>> No. 13807 Anonymous
31st October 2017
Tuesday 12:12 am
13807 spacer

>EXCLUSIVE: Kevin Spacey's father was 'Nazi child rapist' who hated Jews and sexually abused his own son for years - and their mother knew, claims actor's brother

I don't... even know... where to begin...
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>> No. 13965 Anonymous
12th November 2017
Sunday 12:55 pm
13965 spacer

Secrets of the Nazis Revealed.png
I've seen it in that tranny porn I accidentally clicked on that one time. It seems awkward and risky but doable, apparently.
>> No. 13966 Anonymous
12th November 2017
Sunday 12:59 pm
13966 spacer
That looks like the symbol of a secret society.
>> No. 13967 Anonymous
12th November 2017
Sunday 1:10 pm
13967 spacer

>accidentally clicked on that one time

But you never inhaled right?
No one would question or give your taste a second thought but for the fact that you felt that you needed to justify your knowledge with an excuse. Now I think you are a closet case.
>> No. 13968 Anonymous
12th November 2017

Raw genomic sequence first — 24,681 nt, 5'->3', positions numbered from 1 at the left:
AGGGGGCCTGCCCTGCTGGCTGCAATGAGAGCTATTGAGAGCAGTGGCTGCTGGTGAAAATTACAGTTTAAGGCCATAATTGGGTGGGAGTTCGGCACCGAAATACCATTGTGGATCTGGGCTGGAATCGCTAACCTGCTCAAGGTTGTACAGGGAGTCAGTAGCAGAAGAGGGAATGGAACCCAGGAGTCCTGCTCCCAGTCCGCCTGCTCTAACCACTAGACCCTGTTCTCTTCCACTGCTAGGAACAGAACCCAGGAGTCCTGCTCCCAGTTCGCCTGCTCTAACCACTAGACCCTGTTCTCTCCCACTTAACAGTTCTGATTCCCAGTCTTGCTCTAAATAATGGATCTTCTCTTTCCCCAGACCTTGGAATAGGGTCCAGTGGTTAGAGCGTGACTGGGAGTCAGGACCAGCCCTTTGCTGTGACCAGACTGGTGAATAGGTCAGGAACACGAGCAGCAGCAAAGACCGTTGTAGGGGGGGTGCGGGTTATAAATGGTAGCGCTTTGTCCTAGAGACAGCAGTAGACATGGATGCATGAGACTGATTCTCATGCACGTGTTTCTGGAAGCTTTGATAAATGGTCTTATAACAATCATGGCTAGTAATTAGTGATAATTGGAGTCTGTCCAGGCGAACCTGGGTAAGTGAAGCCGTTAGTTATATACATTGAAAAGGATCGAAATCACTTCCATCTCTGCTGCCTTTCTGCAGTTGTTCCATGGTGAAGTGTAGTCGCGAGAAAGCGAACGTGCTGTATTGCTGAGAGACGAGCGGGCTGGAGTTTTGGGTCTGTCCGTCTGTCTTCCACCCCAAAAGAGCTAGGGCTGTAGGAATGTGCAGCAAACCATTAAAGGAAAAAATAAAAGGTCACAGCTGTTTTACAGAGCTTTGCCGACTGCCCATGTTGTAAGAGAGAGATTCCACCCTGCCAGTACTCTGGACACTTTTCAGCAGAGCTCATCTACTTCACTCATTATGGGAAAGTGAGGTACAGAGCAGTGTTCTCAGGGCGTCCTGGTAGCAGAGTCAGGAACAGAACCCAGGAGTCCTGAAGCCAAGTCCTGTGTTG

Sunday 1:11 pm
13968 spacer

>in that tranny porn I accidentally clicked on that one time



>That looks like the symbol of a secret society.

Yes, it's the Friends of Dorothy, don't you know.
>> No. 14040 Anonymous
20th November 2017
Monday 6:00 pm
14040 spacer
Morrissey has come out in support of Spacey.

I think he's only trolling himself by this point.

Bob Geldof[1].jpg
>> No. 13979 Anonymous
13th November 2017
Monday 2:40 pm
13979 Geldof is a twat
>Bob Geldof has said he will return his Freedom of the City of Dublin in protest against the Myanmar leader Aung San Suu Kyi, who also holds the award.

>Mr Geldof said "her association with our city shames us all". Ms Suu Kyi has faced heavy criticism over her failure to address allegations of ethnic cleansing against Myanmar's Rohingya eskimos.

>Reacting to Mr Geldof's announcement, Lord Mayor Micheal Mac Donnacha of Dublin City Council said on Monday: "I find it ironic that he makes this gesture while proudly retaining his title as Knight Commander of the Order of the British Empire, given the shameful record of British imperialism across the globe."

Hahahaha, well quite.
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>> No. 14033 Anonymous
18th November 2017
Saturday 3:36 pm
14033 spacer
Sandwiches made of hair that you can eat and put on head.
>> No. 14034 Anonymous
18th November 2017
Saturday 3:44 pm
14034 spacer
See >>14031.
>> No. 14035 Anonymous
18th November 2017
Saturday 4:33 pm
14035 spacer
Drones are for dropping bombs, not food.
>> No. 14036 Anonymous
18th November 2017
Saturday 4:46 pm
14036 spacer

What about a compromise; drones that drop Pop Rocks?
>> No. 14037 Anonymous
18th November 2017
Saturday 5:15 pm
14037 spacer

We'll aid drop ever lasting gobstoppers that was orginally designed for children with very little pocket money

And we'll give exploding candy to the warlords.